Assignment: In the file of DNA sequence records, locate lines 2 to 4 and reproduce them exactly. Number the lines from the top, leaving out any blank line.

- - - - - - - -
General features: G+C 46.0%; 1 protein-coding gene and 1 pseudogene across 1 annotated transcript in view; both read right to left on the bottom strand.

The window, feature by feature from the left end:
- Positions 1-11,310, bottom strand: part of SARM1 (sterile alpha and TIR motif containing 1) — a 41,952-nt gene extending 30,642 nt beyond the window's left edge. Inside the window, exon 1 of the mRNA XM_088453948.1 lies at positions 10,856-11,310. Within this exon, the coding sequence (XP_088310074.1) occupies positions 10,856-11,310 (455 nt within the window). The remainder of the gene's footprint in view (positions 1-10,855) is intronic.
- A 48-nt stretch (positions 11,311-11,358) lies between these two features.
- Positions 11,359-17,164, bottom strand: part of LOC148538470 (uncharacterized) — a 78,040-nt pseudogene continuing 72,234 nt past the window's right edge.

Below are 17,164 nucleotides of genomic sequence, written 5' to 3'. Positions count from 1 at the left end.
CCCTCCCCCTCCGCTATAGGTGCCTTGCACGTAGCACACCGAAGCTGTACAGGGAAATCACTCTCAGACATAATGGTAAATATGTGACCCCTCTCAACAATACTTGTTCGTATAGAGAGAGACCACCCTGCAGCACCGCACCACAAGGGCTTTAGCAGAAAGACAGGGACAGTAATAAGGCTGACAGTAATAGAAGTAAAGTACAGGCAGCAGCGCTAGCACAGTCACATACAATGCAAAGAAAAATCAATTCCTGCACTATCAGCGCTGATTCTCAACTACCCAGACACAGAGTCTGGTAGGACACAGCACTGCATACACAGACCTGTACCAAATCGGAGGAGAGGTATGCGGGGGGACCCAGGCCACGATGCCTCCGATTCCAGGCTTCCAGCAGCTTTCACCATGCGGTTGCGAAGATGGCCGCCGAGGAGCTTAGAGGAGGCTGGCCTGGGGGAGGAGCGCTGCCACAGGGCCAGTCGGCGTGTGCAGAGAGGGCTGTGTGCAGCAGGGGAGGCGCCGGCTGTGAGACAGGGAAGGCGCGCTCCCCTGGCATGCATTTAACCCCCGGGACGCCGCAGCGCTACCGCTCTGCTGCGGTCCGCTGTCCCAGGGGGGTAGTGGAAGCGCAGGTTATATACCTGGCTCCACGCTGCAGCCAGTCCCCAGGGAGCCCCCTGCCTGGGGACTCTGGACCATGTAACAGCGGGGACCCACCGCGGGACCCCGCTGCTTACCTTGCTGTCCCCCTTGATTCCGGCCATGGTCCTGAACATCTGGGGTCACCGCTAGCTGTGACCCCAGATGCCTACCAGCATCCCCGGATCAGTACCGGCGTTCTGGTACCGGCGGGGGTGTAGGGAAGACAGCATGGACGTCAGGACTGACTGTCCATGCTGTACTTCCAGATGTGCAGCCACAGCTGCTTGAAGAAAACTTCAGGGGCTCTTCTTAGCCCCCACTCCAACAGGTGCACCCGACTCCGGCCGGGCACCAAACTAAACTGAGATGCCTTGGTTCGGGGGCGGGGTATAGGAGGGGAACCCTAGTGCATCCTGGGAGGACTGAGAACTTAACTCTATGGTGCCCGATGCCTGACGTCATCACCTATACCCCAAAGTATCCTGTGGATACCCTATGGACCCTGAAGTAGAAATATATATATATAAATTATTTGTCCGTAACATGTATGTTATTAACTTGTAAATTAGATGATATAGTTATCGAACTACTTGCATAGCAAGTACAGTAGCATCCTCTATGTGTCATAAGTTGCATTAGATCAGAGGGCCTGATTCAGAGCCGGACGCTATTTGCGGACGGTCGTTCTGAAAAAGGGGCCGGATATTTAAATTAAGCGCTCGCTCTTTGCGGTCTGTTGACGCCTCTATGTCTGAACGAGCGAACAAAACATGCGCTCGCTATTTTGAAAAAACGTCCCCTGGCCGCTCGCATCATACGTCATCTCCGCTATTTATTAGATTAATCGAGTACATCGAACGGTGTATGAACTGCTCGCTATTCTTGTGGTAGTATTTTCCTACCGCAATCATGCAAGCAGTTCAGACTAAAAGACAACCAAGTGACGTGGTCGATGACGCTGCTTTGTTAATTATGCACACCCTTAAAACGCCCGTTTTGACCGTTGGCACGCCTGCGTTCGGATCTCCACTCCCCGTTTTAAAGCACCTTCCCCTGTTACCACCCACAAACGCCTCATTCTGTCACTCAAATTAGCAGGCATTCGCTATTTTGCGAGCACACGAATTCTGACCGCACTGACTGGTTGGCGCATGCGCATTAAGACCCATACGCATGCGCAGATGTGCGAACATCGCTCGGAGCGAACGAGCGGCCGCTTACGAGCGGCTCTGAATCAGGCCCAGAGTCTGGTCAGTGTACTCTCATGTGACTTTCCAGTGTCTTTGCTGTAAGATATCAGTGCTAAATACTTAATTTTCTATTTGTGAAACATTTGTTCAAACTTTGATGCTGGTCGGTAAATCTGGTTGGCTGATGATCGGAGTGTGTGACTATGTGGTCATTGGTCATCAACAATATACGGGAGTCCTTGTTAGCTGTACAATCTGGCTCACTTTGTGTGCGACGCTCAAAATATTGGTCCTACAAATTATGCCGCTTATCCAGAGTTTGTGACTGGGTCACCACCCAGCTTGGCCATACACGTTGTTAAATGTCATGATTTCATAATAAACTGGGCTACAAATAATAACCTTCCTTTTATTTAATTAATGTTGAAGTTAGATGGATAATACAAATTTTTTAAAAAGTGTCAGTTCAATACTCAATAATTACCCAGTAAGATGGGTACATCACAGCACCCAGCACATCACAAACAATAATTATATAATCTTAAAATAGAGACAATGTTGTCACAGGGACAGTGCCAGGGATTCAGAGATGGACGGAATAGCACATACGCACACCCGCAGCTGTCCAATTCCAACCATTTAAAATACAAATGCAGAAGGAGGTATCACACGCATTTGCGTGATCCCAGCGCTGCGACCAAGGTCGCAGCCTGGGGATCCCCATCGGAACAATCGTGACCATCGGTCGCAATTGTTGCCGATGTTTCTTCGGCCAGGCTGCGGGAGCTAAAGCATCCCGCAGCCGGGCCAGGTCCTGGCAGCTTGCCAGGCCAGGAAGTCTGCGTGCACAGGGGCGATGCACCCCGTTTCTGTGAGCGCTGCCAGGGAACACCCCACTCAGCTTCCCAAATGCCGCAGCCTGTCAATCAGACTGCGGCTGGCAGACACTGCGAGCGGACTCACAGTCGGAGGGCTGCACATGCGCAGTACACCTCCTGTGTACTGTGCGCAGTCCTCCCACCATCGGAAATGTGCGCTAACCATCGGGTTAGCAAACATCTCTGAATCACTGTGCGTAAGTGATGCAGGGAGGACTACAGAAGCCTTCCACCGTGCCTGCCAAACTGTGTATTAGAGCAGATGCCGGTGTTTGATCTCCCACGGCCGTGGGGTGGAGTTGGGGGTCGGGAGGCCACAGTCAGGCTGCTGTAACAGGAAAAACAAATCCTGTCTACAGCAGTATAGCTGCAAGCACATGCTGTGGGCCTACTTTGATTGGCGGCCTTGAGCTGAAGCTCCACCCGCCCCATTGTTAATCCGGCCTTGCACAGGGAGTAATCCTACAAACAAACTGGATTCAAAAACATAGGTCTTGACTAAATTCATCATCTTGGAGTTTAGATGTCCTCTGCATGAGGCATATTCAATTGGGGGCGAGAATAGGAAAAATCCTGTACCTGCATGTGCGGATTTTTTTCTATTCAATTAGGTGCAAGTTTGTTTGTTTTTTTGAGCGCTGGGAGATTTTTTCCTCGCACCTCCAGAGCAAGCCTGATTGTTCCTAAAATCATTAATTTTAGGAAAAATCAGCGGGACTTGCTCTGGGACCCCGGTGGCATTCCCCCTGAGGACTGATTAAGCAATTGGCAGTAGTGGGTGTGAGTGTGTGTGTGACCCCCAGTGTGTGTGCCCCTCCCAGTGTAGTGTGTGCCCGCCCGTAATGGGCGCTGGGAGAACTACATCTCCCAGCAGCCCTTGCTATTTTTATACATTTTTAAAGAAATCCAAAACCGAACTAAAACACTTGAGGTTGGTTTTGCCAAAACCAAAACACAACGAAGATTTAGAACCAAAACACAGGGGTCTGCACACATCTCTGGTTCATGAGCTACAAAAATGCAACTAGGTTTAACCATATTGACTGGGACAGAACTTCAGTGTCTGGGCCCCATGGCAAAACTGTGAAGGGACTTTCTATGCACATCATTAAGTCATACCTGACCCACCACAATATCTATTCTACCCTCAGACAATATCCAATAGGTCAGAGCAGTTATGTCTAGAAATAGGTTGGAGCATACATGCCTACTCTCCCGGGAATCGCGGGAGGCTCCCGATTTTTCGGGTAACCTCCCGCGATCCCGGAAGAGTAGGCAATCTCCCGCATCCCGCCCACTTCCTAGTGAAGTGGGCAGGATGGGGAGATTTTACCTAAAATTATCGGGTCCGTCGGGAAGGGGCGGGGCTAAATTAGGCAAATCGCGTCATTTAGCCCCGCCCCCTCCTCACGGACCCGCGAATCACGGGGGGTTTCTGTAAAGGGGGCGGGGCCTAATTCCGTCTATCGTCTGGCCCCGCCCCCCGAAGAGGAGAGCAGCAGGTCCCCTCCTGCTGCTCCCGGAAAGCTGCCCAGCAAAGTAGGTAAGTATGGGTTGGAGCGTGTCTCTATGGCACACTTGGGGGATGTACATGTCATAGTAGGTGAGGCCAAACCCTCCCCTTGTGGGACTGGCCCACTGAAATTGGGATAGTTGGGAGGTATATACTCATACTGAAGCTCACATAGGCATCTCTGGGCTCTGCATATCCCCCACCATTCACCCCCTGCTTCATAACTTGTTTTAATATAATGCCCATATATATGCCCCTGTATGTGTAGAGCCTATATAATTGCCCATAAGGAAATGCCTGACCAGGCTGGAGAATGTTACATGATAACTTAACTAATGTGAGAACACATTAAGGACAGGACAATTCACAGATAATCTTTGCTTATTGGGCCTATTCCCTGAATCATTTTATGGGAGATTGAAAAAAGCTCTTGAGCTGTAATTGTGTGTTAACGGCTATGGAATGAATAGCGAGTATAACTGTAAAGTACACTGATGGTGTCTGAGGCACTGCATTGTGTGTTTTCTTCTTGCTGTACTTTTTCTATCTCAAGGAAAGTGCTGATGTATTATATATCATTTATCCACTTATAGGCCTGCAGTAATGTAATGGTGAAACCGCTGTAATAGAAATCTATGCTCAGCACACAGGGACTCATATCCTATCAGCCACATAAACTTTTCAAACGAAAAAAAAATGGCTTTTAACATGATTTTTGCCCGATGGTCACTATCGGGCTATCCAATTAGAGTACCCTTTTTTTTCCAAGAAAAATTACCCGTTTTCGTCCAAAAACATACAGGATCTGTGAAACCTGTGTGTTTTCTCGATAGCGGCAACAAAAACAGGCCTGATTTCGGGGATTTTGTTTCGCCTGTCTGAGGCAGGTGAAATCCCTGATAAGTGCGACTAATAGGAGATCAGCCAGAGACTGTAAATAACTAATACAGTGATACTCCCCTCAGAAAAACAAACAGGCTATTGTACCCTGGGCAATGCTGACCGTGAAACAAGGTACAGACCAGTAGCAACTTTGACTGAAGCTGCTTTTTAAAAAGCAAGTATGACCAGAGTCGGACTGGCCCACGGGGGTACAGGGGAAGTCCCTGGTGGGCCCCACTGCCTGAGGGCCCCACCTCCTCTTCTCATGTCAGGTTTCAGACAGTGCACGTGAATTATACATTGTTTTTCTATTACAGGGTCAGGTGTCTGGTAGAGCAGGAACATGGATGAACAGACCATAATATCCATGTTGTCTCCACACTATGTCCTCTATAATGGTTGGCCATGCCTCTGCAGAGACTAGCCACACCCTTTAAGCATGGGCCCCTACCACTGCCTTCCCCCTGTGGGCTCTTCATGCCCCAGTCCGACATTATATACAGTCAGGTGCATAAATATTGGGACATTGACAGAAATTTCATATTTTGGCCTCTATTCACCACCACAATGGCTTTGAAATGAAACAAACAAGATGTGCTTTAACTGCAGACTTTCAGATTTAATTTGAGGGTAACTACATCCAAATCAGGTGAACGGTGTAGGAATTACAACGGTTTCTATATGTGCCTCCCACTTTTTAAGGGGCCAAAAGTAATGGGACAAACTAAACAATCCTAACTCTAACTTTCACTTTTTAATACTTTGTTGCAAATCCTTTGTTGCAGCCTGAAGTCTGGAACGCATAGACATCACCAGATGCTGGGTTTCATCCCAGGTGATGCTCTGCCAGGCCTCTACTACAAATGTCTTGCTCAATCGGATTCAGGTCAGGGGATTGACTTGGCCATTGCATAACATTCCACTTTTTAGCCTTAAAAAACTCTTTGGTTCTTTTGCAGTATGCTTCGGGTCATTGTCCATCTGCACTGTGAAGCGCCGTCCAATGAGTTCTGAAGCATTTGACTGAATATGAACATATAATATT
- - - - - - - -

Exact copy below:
The window, feature by feature from the left end:
- Positions 1-11,310, bottom strand: part of SARM1 (sterile alpha and TIR motif containing 1) — a 41,952-nt gene extending 30,642 nt beyond the window's left edge. Inside the window, exon 1 of the mRNA XM_088453948.1 lies at positions 10,856-11,310. Within this exon, the coding sequence (XP_088310074.1) occupies positions 10,856-11,310 (455 nt within the window). The remainder of the gene's footprint in view (positions 1-10,855) is intronic.
- A 48-nt stretch (positions 11,311-11,358) lies between these two features.